As a result of these developments, by the mid-1990s all states had amended their business entity codes to encompass these new options, including limited liability partnerships (“LLPs”), limited liability limited partnerships (“LLLPs”), and LLCs, as well as “professional” variations of new entities, like PLLPs and PLLCs. This expanded entity menu necessarily added to the complexity of statutory business associations law, including new provisions in partnership acts governing LLPs and LLLPs, additional freestanding codes (LLC acts), and, in recent years, supplemental legislation authorizing “series” LLCs.
As acceptance of these novel entity choices has grown over the past three decades—with the LLC the clear favorite for closely held firms—that growth has also fueled added complexity for business associations case law as long-established doctrines, like veil piercing and other exceptions to limited liability, and even traditional creditor remedies, like charging orders, are relitigated in new contexts. That trend will surely continue as benefit corporations, now available in 34 states, and other new entity options join the mix.
Technological and Transactional Flexibility
As in other legal fields, many changes in business associations laws over the past few decades were designed to accommodate technological innovations. In corporate law, for example, former requirements for filing paper documents now encompass electronic equivalents. Sanctioned notice processes have also evolved from paper to electronic systems. And these changes extend well beyond documents and recordkeeping. When I studied BA in 1983, statutes authorizing directors to meet through a conference telephone call—a then-recent innovation—seemed “as fur as they could go,” to paraphrase Oscar Hammerstein. But today’s corporation acts go much further, including authorization for fully remote shareholder meetings.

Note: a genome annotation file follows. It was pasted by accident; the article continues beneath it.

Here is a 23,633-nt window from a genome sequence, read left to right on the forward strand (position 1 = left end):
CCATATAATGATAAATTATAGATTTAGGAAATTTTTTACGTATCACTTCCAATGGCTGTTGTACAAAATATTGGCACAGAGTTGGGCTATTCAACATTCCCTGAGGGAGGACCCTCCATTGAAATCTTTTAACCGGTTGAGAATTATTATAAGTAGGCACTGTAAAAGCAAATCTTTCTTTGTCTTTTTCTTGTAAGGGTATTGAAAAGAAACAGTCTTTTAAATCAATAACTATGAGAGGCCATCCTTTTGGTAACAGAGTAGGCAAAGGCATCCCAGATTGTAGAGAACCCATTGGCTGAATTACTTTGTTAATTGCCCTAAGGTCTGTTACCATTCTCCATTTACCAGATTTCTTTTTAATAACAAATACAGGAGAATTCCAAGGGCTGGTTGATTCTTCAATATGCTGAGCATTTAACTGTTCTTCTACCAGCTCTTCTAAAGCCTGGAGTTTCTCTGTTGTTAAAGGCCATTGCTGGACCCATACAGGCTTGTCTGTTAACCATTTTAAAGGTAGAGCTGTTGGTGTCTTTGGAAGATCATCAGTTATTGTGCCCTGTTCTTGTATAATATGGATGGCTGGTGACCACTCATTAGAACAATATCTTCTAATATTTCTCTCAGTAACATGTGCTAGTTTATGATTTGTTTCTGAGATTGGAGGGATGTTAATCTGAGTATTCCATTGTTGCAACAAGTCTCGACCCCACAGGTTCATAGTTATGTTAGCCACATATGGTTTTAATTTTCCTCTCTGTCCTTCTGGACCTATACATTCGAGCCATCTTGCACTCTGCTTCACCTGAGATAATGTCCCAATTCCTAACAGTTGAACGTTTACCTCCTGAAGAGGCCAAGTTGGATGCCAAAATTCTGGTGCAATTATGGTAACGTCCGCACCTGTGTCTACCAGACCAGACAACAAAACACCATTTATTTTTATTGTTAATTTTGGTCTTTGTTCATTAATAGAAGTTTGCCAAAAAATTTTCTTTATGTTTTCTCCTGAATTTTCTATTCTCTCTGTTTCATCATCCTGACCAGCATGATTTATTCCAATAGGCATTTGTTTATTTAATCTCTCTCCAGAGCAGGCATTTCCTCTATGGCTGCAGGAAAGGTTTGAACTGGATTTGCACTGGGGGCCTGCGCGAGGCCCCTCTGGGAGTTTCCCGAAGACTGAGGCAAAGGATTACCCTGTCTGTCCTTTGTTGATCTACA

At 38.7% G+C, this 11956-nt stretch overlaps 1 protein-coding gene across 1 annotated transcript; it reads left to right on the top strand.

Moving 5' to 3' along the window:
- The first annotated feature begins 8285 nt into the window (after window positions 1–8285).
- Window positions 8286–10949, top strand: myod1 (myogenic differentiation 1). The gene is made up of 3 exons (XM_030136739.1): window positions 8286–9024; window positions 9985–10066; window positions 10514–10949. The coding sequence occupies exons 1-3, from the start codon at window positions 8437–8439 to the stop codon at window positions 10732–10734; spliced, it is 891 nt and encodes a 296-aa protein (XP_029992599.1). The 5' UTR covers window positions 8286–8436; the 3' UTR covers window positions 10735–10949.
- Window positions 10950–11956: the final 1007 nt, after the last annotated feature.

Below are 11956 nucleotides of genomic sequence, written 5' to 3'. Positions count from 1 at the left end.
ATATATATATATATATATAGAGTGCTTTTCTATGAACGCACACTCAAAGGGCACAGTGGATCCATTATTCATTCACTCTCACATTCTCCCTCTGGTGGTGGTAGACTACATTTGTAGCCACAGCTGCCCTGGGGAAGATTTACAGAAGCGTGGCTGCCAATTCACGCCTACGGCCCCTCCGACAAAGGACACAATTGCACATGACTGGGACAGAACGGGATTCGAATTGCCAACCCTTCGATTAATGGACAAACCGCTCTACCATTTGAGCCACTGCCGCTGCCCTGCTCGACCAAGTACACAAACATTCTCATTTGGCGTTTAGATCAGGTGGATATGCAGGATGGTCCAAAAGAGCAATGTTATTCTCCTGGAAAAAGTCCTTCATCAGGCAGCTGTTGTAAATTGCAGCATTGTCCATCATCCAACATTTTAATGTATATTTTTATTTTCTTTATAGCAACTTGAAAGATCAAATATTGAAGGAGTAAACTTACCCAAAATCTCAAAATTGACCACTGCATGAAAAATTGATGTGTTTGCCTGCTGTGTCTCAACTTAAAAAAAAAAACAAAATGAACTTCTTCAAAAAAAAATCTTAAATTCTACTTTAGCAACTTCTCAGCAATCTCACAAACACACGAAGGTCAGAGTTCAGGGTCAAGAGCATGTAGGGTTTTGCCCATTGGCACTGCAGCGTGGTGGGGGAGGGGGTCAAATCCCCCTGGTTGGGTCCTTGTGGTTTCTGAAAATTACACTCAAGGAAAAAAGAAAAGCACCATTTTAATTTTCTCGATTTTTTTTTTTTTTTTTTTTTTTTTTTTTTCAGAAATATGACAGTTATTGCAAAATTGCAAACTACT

Modern business associations laws also offer considerable flexibility with respect to transactional formalities, including permissive rules for organic changes. For example, in the 1980s, a partnership that reorganized as a corporation might need to first dissolve or take other steps to transfer assets and liabilities to a newly formed corporate entity. Today that partnership could conduct a cross-entity merger or a single-step “conversion” to the corporate form. In the 1980s, if a corporation wanted to change its governing law, the company organized a new corporation in the foreign state and then merged into it. Today a corporation or unincorporated entity can typically conduct a “domestication” transaction that changes its governing jurisdiction in a single step.
Despite all the changes I’ve seen over the past 40 years, the agency law foundations on which business associations are constructed haven’t changed at all. Nor have the fundamental purposes of business associations law: to mediate conflicts that inevitably arise in the life of a business entity between owners and managers, between majority owners and minority owners, and between the entity and third parties.
At the moment, everything old is new again, at least in some quarters. Debates concerning the proper objectives of business associations—debates that began in the 1930s and seemed settled in recent years—now rage anew in fights over corporate missions that include environmental, social, and governance (“ESG”) considerations. As Yogi Berra famously said, “It’s tough to make predictions, especially about the future.” While I wait to see what happens, my mantra is the same as when I took my first BA class in spring 1983: Take good notes!